Schools will tell you which process they use. Know, too, that there is more money available – in grants and subsidized loans – than you probably realize, even for middle-class families. But you have to apply for it.

Myth #6: Early decision is only for legacies and kids who are absolutely sure where they want to attend.

Early decision – where you apply early to just one school and are contractually bound to attend if you are accepted – can double or even triple your chances of admission. It is also a strategy used by most of the top prep school and private college counselors.

The kids who use the early admission option typically aren’t any more certain about the “perfect fit” of a particular place. But they know that their odds of getting in are way better and are advised to suck it up and make a decision about where to apply. If a college turns out to be a poor fit, you can always transfer.

One important caveat: although the odds of admission are much better for kids who apply early decision, it is a not a strategy to employ for a “reach” college.

Myth #7: You better have an impressive list of extracurricular activities and community service.

Kids – often egged on by their parents – think that they need a laundry list of extracurricular activities, sports, and a summer experience volunteering as a latrine builder in Belize in order to get into a top college.

Absolutely not true. Colleges, in putting together that well-rounded class, want to see passion and commitment. One or two activities which you’ve dedicated yourself to and where you’ve achieved a leadership position is far more impressive than a laundry list of activities where you’ve just dabbled.

In terms of community service, most high schools require some sort of community service. And many middle- and upper-middle class families think that it will impress admission officers if junior has volunteered at a local hospital or participated in some summer program abroad. Sorry, neither typically has much impact on an admission office – unless it is a multi-year or “above and beyond” commitment that shows passion and leadership.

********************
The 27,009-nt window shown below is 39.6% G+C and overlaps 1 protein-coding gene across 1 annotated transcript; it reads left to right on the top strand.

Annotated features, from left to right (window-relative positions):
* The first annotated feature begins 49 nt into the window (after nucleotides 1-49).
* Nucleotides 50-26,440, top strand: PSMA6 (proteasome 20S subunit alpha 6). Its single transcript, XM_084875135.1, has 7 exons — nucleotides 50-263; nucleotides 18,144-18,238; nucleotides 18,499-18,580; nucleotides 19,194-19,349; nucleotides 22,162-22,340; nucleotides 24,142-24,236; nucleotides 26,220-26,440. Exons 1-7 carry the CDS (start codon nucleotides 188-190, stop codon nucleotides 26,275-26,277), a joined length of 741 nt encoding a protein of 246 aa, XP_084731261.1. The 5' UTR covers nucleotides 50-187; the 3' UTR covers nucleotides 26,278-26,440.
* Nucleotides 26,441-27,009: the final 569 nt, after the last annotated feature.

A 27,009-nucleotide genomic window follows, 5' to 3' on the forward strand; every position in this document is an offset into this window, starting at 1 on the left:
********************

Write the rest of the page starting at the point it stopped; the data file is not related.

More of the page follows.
Myth #8: Admission officers are never going to check my Facebook page.

Don’t bet on it! Some colleges have an admission offices dedicated to checking out applicants’ Facebook pages. In an admission pool of a gazillion kids with terrific credentials, colleges typically look for reasons to reject a kid. Having a Facebook page with “inappropriate” photos is an easy reason to reject someone. A simple rule: if your grandmother would be embarrassed by you Facebook posting, make sure it comes down.

Myth #9: Get those VIP Recommendations in Early.

There is a well-established saying in the admission world: the thicker the folder, the thicker the kid. Do not ask VIP’s – Congressmen, corporate CEO’s, members of the college’s board of trustees – to write recommendations for your kid unless your child has actually worked for that person in a real and substantive context. Colleges want teacher recommendations – teachers who can provide insight into the student’s interests,strengths and growth.

Myth #10: Forget the “top” colleges; they’re way too expensive.

Harvard, Yale, Stanford and Princeton all have sticker prices in excess of $60,000 a year. They also have healthy endowments and strong commitments to helping students afford their colleges. Students who attend these – and many other “top” colleges – find that they receive more financial aid and graduate with little or no student debt. In fact, well-known “expensive” colleges are often less costly to attend than “second tier” or even state colleges.

Every college is now required by Federal law to have a financial aid calculator on the college’s website. These tools will help you really understand how much financial aid your family will probably receive from the college.


Follow The Answer Sheet every day by bookmarking And for admissions advice, college news and links to campus papers, please check out our Higher Education page. Bookmark it!